Why #respectHERgame Matters to Kansas City Disc Golf

 

Guest Author: Crispian Paul

I have a story to tell about a group of men behaving badly on the course, but first a few disclaimers: The response we have seen around this incident from our local club, Kansas City Disc Golf (KCDG), has been overwhelmingly supportive and positive. Also, I love disc golf.  I love Kansas City disc golf. I previously served on the board of the Kansas City Flying Disc Club (now called KCDG), I volunteer at events as much as I can and I co-host the KC Disc Golf Divas women’s league in Kansas City. I want to make it clear that I do not speak for the entire KC community (of men or women) nor do I speak for the Kansas City Disc Golf Divas specifically. I know and believe that most of the men in the KC disc golf community are good men and am not going to say otherwise. I say all of this selfishly, hoping you understand who I am in my heart, and how proud I feel about our community in general.

The weekend of November 7-8, the Annual Kansas City Disc Golf Club Championship was held, which drew a relatively large number of women and girls this year. This “flighted” event is meant to bring our large club and its members together. While there is an overall trophy, a women’s trophy, and flight champions, it is still also meant to be fun and congenial. On that Saturday, at a hilly, wooded course, there was a backup. There was a card of five women, including two women brand new to the Club, playing in front of a card of two 12 year-old junior girls and their respective fathers. Behind them was a card of five adult male competitors.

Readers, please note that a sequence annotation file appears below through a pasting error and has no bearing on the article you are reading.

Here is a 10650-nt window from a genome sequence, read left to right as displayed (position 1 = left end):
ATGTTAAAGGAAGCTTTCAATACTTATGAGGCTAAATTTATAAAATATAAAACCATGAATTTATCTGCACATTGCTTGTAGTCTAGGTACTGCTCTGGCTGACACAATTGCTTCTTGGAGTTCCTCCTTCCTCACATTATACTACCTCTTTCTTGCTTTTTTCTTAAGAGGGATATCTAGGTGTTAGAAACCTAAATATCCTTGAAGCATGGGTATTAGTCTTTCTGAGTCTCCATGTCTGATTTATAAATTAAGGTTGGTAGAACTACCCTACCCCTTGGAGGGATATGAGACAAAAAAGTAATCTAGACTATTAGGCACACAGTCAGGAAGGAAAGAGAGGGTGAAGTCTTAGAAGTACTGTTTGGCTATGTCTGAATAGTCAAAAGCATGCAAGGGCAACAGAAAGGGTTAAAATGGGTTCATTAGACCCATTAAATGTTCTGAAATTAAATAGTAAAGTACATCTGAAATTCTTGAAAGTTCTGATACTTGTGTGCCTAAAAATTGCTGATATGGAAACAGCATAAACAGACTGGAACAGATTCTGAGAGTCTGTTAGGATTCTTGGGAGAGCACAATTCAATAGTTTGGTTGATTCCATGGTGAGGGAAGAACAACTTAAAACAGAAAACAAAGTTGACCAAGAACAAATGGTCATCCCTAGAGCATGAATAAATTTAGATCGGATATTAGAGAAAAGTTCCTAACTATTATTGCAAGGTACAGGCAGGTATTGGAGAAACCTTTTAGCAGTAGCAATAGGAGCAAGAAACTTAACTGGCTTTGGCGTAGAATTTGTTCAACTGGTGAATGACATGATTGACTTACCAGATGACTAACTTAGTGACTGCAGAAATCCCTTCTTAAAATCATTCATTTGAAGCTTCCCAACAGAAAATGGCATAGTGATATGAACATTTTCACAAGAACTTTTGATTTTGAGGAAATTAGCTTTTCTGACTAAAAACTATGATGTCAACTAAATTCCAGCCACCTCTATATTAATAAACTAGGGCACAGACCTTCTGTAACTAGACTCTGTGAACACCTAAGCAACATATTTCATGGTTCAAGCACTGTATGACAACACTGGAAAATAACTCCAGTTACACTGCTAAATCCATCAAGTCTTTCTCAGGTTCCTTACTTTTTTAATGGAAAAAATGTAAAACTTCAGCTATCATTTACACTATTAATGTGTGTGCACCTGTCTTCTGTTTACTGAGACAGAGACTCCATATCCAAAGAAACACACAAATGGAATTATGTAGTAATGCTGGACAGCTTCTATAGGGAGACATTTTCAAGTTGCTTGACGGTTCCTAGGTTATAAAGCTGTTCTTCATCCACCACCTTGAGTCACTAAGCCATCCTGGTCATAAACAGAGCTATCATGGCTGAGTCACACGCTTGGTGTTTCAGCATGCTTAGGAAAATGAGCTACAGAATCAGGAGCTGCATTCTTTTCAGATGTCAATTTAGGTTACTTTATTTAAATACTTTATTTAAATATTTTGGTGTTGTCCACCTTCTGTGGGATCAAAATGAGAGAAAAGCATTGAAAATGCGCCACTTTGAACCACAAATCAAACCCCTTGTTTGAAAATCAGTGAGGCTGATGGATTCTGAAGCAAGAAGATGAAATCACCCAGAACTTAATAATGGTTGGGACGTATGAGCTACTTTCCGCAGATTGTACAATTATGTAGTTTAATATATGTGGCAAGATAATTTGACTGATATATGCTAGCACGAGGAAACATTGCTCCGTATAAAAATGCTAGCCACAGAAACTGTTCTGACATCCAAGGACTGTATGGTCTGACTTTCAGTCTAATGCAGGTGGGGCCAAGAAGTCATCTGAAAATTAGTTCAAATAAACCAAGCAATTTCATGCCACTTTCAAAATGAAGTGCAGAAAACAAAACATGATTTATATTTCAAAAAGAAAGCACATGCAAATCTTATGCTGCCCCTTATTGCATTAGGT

Early on, the men began to make “rude” comments within earshot of the juniors and their parents, making the girls feel unwelcome. The mother of one of the young ladies was also present but not playing. At one point, the mother was told by the male group that the junior card “had to” let their card play through. The mother rightfully pointed out that this was a competition and they were going to keep playing their round as in all other tournament-style events. The men stated, again within earshot of the two juniors, that it was the juniors’ fault, specifically, that there was a back up on the course. The men’s card then crossed the fairway of the junior/dad card as one of the fathers was readying to tee off, saying they were going to walk/play through. Then, they proceeded through onto the fairway of the five women, saying they were coming through there as well. According to at least one of the women, the men were saying “obscenities” to them and another reported hearing one of the men telling the female players that their rounds “didn’t even matter” because it was they (the men) that were “really playing” for the championship.